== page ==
Please use this identifier to cite or link to this item:
Title: Evaluation of rural services delivery in Mpongwe district
Authors: Bonger, Tenkir
Yordanos, Gebremeskel
Mwewa, Micheal
Keywords: Education, Health , Agriculture, FRA, CARITAS
Issue Date: 2010
Abstract: The ultimate target of a Peoples Budget is to improve the level of living of the poor and the very poor through raised incomes, a healthy life and educated society and culture. Towards this end, the Survey assessed indirect expenditure in the form of Fertilizer Supply Programme [FISP] and the Minimum Price of maize set by Government and administered by Food Reserve Agency [FRA] and evaluation by the farmers themselves regarding the free provision of services in health, agricultural extension and basic education. Field work took place in May -September 2010. Compared with countries at similar levels of income in the world and others in the SADC region, Zambia’s public expenditure as a percent of national income is one of the lowest. Within this parameter, expenditure in health and education as a percent of the total budget are also one of the lowest. To improve the welfare of the poor within the limited expenditure bracket, effectiveness and efficiency of service delivery is very vital. The more so, although there are many pro poor policies such as the provision of subsidy and free health and education services, a bulk of them do not appear to reach the poor but appropriated as ’positional rent’ by service providers. The quality of service provision as perceived by the recipients is poor. There appears to be a mismatch in the interface of the polices and the institutions and instruments in place to implement them. The poor start from a low income base and poor social networks to access opportunities. The low income base places them in pre-harvest indebtedness at high rates of interest. In the path towards clearing their accumulated debt entered for consumption, school fees, inputs and holidays, delayed and/or unpredictable payment by FRA puts a high premium for cash to pay debt and buy inputs for the following season on time. They are pressurized to sell at lower prices to traders and others. More often than not, the low sale value of harvest and other household demands deprives them of the ability to pay down payment for modern inputs. This results in reduced acreage under tillage, low yields & low incomes reproducing the vicious circle of poverty. To pluck out the poor from this vicious circle of poverty and direct the ‘positional rent’ appropriated by the service providers towards a Peoples Budget, the granting of cash purchasing power directly is recommended. In such a process, directly paying for the services, the current poor and the very poor will be served with courtesy and respect rather than expectations of rent, patronization and implanting docility in them. The poor and the very poor can benefit from the market working for them. Delayed payment by FRA is indeed a serious problem which in practice redirects the price support element of subsidy to the better off. Government can ensure the maximum period say two weeks within which payments have to be made. Short of that, a breach of contract indemnity may be paid to its client farmers by the Government parastatal. The leasing out of part of the parastatal’s functions may improve the situation of poorer farmers. With respect to access to secondary education, instead of a blanket free education beyond basic school, targeted access to free post basic education for the poor and the very poor prioritizing girls may be considered.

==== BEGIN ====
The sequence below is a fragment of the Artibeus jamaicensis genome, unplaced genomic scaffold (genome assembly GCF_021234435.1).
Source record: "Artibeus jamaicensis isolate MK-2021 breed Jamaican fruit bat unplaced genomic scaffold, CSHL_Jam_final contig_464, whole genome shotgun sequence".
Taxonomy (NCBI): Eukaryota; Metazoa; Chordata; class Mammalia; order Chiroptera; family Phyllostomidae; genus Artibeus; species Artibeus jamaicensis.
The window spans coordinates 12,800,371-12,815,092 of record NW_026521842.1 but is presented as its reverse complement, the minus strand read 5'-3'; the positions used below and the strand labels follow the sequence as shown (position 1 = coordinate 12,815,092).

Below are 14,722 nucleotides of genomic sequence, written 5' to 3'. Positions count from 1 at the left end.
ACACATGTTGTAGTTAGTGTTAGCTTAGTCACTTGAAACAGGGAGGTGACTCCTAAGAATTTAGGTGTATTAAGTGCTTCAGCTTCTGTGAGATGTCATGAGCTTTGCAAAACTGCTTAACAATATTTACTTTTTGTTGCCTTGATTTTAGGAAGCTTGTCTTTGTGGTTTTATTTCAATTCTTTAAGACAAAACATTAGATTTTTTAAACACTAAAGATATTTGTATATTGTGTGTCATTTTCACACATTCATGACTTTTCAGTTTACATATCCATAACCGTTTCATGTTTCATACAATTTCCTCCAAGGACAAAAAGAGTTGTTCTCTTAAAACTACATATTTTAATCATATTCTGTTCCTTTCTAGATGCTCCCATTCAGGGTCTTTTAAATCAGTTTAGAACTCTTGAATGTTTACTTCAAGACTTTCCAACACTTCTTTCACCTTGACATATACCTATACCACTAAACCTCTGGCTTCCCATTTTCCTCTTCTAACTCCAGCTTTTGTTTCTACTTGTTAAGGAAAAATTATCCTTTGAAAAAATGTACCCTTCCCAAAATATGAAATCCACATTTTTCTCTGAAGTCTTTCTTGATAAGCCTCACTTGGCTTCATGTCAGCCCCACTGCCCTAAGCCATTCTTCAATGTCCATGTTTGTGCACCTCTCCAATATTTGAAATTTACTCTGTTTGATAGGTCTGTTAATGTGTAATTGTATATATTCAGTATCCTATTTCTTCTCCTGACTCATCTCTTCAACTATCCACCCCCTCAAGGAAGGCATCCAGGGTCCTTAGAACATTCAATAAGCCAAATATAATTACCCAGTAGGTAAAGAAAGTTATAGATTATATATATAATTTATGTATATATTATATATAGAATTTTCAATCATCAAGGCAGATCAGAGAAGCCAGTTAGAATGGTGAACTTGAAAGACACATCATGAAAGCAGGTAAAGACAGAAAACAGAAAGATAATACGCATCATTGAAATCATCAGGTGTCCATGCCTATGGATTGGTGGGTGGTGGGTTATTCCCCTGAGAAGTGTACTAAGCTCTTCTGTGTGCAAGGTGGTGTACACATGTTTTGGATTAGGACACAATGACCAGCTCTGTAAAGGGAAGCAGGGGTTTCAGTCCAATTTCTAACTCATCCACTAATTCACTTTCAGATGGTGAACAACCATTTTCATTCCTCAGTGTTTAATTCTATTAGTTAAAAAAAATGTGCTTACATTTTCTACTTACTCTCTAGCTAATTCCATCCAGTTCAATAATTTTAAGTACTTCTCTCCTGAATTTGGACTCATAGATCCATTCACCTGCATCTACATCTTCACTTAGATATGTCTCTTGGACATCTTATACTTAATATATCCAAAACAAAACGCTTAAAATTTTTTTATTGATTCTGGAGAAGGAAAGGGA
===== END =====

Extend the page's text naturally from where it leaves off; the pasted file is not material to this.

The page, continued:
Appears in Collections:Business Studies

Files in This Item:
File Description SizeFormat 
Evaluation_of_rural_services_delivery_in.pdf852.75 kBAdobe PDFView/Open

Items in DSpace are protected by copyright, with all rights reserved, unless otherwise indicated.